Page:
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USC’s late surge falls short in Pac-12 tournament loss to Colorado

USC's Ethan Anderson controls the ball in front of Colorado's McKinley Wright.
USC’s Ethan Anderson controls the ball in front of Colorado’s McKinley Wright during the first half of the Trojans’ 72-70 loss in the Pac-12 tournament semifinals Friday.
(John Locher / Associated Press)

Their superstar freshman had carried the USC Trojans as far as they could go. Their transfer point guard had kept their pulse alive late, scoring his only 11 points over the final four minutes. But as D’Shawn Schwartz leaped unabated to slam home a missed jumper in the final seconds, USC could only watch.

Its comeback had fallen short. Its Pac-12 tournament pursuit was over in a 72-70 loss to Colorado in Las Vegas.

For USC, it was a familiar script against a familiar foe. Colorado had beaten USC six times in a row before Friday night’s semifinal, and this time was no different.

The Trojans were outrebounded, 37-29, just like they had been in their previous two losses to the Buffaloes this season.

And just like before, they fell way behind early and tried to force their way back, this time tying the score at 70 with just 35 seconds left on a Tahj Eaddy lay-in and subsequent free throw.

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But like it had all night, Colorado brushed off USC’s best effort. With 3.3 seconds left, the Trojans drew up a play to find Eaddy streaking down the sideline, but the pass from Evan Mobley was tipped, and the ball was turned over.

“We played very hard tonight,” USC coach Andy Enfield said. “We got back in the game. We tied it up. We had a chance to take the lead.”

Enfield would contend that a foul went uncalled on that last desperate play, but the mistakes USC made in the first half were far more to blame. Even as USC shot over 60 percent in the second, it couldn’t find a way past Colorado again.

“For some reason, they shoot the ball very very well against us,” Enfield said. “If you look at their last couple games, they didn’t shoot it so well. Tonight, they were on fire again.”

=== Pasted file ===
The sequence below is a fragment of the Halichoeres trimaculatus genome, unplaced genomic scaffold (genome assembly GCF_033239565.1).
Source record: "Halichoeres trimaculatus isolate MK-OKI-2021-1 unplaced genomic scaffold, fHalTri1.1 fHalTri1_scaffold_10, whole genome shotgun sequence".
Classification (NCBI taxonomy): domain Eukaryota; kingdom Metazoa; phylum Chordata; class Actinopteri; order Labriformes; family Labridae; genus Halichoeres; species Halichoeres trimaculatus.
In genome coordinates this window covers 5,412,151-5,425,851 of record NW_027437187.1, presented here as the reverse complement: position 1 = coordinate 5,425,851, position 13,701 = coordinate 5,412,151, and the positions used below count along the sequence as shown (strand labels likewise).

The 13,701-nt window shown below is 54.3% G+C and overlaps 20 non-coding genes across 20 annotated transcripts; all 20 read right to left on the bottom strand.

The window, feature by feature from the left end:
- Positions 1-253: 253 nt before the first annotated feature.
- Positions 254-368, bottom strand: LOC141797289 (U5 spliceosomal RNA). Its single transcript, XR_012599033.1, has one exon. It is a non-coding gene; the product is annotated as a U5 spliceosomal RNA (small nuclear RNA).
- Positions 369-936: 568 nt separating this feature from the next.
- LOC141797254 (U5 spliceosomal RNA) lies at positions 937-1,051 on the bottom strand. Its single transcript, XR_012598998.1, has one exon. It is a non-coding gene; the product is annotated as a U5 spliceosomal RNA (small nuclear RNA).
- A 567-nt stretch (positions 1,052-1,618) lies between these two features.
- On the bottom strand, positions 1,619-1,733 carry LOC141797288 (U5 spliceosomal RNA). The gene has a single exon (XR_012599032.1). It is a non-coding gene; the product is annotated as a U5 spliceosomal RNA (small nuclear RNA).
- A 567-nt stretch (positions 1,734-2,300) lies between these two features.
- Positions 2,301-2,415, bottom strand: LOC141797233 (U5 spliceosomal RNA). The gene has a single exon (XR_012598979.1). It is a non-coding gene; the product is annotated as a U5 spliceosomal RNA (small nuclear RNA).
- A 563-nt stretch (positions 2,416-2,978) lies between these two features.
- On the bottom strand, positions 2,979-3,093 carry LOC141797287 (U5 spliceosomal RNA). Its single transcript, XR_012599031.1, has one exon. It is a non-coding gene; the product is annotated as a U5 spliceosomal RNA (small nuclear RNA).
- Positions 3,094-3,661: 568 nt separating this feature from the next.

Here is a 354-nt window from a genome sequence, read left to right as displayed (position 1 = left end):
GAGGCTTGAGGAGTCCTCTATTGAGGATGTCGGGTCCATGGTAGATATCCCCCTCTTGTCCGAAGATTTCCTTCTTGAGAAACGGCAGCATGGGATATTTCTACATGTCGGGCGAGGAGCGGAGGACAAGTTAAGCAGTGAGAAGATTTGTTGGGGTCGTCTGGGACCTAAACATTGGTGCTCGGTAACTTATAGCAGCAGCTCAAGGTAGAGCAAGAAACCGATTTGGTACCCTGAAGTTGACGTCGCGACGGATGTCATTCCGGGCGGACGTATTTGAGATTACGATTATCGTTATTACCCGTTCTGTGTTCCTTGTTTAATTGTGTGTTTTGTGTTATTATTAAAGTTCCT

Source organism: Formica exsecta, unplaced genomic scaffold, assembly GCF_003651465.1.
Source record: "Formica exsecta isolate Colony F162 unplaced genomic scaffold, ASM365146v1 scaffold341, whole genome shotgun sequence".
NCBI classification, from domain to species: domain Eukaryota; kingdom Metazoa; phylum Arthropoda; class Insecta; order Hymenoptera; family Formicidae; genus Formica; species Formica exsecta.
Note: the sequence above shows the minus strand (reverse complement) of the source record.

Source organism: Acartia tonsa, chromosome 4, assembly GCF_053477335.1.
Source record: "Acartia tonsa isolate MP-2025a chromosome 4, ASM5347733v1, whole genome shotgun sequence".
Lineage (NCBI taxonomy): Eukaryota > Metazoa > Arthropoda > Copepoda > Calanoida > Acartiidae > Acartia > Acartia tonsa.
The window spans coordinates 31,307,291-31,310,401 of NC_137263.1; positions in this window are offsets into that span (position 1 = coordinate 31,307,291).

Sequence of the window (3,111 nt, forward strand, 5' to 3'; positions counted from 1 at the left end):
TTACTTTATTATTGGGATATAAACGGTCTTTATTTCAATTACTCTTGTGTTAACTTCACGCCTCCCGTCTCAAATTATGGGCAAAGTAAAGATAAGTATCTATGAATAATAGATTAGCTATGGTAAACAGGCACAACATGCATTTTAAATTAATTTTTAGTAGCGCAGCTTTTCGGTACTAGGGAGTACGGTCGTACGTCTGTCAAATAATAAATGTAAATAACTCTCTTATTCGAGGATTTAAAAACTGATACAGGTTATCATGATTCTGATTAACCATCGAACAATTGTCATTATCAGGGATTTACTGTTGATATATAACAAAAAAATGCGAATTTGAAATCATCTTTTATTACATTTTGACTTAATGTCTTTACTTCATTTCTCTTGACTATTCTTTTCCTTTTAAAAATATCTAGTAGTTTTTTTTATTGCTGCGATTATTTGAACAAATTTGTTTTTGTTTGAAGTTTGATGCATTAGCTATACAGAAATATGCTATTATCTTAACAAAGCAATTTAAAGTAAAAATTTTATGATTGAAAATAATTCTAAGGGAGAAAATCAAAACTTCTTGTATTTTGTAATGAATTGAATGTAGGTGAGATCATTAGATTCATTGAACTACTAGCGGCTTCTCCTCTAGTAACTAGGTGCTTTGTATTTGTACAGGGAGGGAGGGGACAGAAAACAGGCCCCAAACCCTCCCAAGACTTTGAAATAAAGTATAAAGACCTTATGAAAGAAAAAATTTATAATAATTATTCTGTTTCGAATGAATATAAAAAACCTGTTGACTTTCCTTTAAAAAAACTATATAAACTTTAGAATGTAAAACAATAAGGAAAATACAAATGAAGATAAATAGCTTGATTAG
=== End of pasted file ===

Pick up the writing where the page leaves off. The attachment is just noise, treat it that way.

Now, as Colorado moves on to face Oregon State in the Pac-12 tournament final, USC will await its fate on a Selection Sunday devoid of much drama, considering how safe the Trojans place in the tournament remains.

USC wouldn’t have come anywhere close to the Pac-12 tournament final without Mobley, who for the second straight night scored a career-high 26 points to keep the Trojans in it. Mobley was dominant on both sides of the ball and aggressive as he’s looked all season. He controlled the paint, and when it clogged, he hit shots from the perimeter, knocking down 11 of 16 shots in what may have been his finest offensive performance as a Trojan.

“He’s been ultra aggressive,” Eaddy said. “He’s taking his jump shot more. Teams are nervous for him to get around the basket.”

If USC had followed his lead early, it might’ve skated into Saturday. But things couldn’t have started worse on Friday night. Outside of Mobley, USC looked completely lost in the first half. Its top-notch defense sagged. Its offense was brutal. For seven minutes, the Trojans were held completely scoreless, watching as their Pac-12 hopes floated away and Colorado fired off a 17-0 scoring run, determined to run USC out of Las Vegas before halftime.

USC's Evan Mobley, center, passes around Colorado's Evan Battey, left, and Eli Parquet during the first half Friday.
(John Locher / Associated Press)

The Trojans survived the onslaught — just barely — but by the end of its scoreless stretch, they had more turnovers (seven) than points, while Colorado had the game well in hand.

If not for Mobley, USC might’ve waved the white flag right then. The star freshman was determined to drag the otherwise lifeless Trojans along, scoring 11 of their first 13 points and 17 total in the first half.

Even his heroics couldn’t hold off Colorado, who had its own hero in senior point guard McKinley Wright. Wright left briefly for the locker room in the first half after an errant Chevez Goodwin elbow struck the side of his head. The frightening contact only made for a more extraordinary comeback, as Wright returned shortly after and took control, piloting a Colorado offense that couldn’t miss in the first half.

But that offense grinded to a halt shortly after halftime, and with less than seven minutes remaining, Isaiah Mobley hit a three-pointer. Colorado responded with turnover, leaving USC with an opportunity to tie that an hour earlier might’ve seemed impossible.

They couldn’t take advantage. On the ensuing possession, Ethan Anderson was called for a charge, and everything fell apart from there. Jeriah Horne, the sharpshooter who sunk them earlier this season, hit two straight from three-point range, and all of a sudden the Colorado lead was 10 again.

USC somehow clawed its way back to a tie, offering a sliver a hope in a game that throughout deserved little. But it was stolen away shortly after, leaving USC to hope for more from the remainder of March.

“We have to keep our heads up,” Enfield said. “Our players have to remember they’ve accomplished a lot.”


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